A PUB chef will be watched by millions tonight as he discovers whether his food will be served at a banquet to mark the 70th anniversary of D-Day.
James Durrant, who owns The Plough Inn, in Longparish, with his wife Louise, has been competing against eight other top chefs from different regions in the final of BBC2’s, Great British Menu.
Representing the North West, where he is originally from, James has been battling it out for the chance to cook a banquet at London’s St Paul’s Cathedral tomorrow, with guests including some of those who fought on D-Day.
Monday night’s show saw the finalists prepare their starters, with James dishing up S.P.A.M Spice, Pork, Allium, Molusc, presented to the judging panel in a ration box, with a poem attached to the inside lid.
The father-of-three said: “To get through to the banquet would be a big honour. To be able to celebrate with the surviving veterans, and also to commemorate the other guys who lost their lives and fought for their countries, it’s going to be a really special thing, and it’s something I’ll be really proud of if I can do it.”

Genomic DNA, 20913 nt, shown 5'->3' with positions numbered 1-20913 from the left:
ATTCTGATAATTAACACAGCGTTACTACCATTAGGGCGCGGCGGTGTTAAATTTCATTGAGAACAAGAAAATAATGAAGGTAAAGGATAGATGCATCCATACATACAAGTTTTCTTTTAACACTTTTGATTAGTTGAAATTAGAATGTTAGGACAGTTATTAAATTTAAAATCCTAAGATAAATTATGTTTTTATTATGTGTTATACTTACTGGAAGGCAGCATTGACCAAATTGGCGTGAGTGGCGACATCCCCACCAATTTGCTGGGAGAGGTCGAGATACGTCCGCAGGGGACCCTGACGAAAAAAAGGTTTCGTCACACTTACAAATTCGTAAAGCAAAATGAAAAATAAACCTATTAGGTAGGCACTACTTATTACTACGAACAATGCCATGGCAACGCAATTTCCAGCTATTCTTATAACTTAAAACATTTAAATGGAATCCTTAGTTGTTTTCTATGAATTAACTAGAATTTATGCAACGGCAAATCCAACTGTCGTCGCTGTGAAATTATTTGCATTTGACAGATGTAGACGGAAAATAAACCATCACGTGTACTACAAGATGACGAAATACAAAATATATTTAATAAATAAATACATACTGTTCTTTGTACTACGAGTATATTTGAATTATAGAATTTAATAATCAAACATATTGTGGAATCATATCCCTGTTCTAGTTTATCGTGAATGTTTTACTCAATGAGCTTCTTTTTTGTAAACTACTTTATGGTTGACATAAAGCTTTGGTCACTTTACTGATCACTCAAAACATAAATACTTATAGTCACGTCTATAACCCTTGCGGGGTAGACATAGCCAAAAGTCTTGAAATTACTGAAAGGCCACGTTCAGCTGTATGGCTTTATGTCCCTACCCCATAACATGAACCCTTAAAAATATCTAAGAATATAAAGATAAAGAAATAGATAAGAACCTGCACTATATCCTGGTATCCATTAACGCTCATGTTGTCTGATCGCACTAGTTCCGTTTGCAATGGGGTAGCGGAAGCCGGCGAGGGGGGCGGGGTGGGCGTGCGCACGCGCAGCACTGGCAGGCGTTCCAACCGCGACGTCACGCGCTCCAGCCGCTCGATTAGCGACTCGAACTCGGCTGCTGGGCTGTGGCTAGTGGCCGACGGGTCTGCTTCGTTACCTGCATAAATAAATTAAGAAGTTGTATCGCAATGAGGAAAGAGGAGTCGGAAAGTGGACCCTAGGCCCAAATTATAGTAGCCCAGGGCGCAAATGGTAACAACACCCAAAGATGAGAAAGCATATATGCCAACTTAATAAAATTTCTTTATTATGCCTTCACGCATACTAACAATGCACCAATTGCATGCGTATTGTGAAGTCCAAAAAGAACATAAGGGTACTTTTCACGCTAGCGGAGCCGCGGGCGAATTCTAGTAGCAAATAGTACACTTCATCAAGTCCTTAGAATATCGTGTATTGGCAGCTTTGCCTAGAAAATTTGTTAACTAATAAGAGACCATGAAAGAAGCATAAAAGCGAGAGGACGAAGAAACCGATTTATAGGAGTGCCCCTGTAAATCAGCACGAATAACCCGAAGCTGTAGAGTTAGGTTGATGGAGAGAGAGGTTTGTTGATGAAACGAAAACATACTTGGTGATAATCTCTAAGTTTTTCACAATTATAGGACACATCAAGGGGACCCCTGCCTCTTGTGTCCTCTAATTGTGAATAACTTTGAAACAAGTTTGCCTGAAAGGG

James said he was “over-the-moon” when it was revealed he had made it on to the top three shortlist, with scores of nine from veteran George Batts, nine from Oliver Peyton, eight from Prue Leith, 10 from Matthew Fort and an average of seven from the other chefs.
On Tuesday night, James was less successful with his fish course, titled Fish is a Fighting Food, which was a platter of seafood and shellfish.
Despite his peers putting his course in their top three, James missed out on a place on the shortlist, ranking fifth overall.
But, as The Gazette went to press, he still had two more chances with the main course and dessert, before the winning chefs are revealed tonight.
He told The Gazette that he was most proud of his main course, saying: “To be able to win the main event with the main course would be amazing.”
Titled Blitz Spirit, the dish was the highest scoring of the week in the regional rounds, and James said: “It’s about the spirit of the blitz and the community spirit we had as a nation. We got through the hard times and survived.
“The way we worked together helped us to win the war. The idea behind Blitz Spirit was to do something that was a sharing dish and reflective of the community feel and have people sharing it and enjoying it together.”
Filming took place in December, and James has been sworn to secrecy over the result, but said that whatever the outcome, appearing on the show has been great publicity for The Plough Inn, where customers have been watching the show each day and enjoying the dishes James created.
He said: “It’s certainly made a big impact on business being on television. It’s fantastic exposure.”
He added: “It’s a really tough competition, from start to finish.”
The final menu will be chosen by the judges tonight from the three dishes on each shortlist.